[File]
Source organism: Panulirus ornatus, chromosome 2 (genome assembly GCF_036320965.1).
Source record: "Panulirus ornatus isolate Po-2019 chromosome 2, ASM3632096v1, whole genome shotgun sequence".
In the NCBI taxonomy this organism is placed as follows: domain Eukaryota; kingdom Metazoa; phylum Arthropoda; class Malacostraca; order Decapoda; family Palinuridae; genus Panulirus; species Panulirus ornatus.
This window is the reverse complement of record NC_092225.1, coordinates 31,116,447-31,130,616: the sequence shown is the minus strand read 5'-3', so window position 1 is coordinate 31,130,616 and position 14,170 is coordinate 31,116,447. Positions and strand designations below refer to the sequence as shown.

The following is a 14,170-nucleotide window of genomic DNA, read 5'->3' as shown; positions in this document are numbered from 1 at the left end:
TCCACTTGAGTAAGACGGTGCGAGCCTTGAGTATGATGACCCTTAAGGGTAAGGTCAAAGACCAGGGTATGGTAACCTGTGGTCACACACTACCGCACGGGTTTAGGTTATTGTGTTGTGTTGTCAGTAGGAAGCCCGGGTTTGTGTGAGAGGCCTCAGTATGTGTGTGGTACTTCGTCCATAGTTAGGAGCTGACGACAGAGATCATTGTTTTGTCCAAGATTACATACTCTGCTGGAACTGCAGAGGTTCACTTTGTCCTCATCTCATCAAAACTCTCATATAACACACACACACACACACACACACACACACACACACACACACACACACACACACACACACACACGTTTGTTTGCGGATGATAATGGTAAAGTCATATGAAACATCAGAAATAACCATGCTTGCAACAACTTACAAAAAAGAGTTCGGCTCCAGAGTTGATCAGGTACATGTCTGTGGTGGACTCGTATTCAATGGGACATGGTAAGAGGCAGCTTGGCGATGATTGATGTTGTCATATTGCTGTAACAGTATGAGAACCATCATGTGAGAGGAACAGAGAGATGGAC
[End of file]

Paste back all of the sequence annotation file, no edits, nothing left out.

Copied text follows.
Source organism: Panulirus ornatus, chromosome 2 (genome assembly GCF_036320965.1).
Source record: "Panulirus ornatus isolate Po-2019 chromosome 2, ASM3632096v1, whole genome shotgun sequence".
In the NCBI taxonomy this organism is placed as follows: domain Eukaryota; kingdom Metazoa; phylum Arthropoda; class Malacostraca; order Decapoda; family Palinuridae; genus Panulirus; species Panulirus ornatus.
This window is the reverse complement of record NC_092225.1, coordinates 31,116,447-31,130,616: the sequence shown is the minus strand read 5'-3', so window position 1 is coordinate 31,130,616 and position 14,170 is coordinate 31,116,447. Positions and strand designations below refer to the sequence as shown.

The following is a 14,170-nucleotide window of genomic DNA, read 5'->3' as shown; positions in this document are numbered from 1 at the left end:
TCCACTTGAGTAAGACGGTGCGAGCCTTGAGTATGATGACCCTTAAGGGTAAGGTCAAAGACCAGGGTATGGTAACCTGTGGTCACACACTACCGCACGGGTTTAGGTTATTGTGTTGTGTTGTCAGTAGGAAGCCCGGGTTTGTGTGAGAGGCCTCAGTATGTGTGTGGTACTTCGTCCATAGTTAGGAGCTGACGACAGAGATCATTGTTTTGTCCAAGATTACATACTCTGCTGGAACTGCAGAGGTTCACTTTGTCCTCATCTCATCAAAACTCTCATATAACACACACACACACACACACACACACACACACACACACACACACACACACACACACACACACACGTTTGTTTGCGGATGATAATGGTAAAGTCATATGAAACATCAGAAATAACCATGCTTGCAACAACTTACAAAAAAGAGTTCGGCTCCAGAGTTGATCAGGTACATGTCTGTGGTGGACTCGTATTCAATGGGACATGGTAAGAGGCAGCTTGGCGATGATTGATGTTGTCATATTGCTGTAACAGTATGAGAACCATCATGTGAGAGGAACAGAGAGATGGAC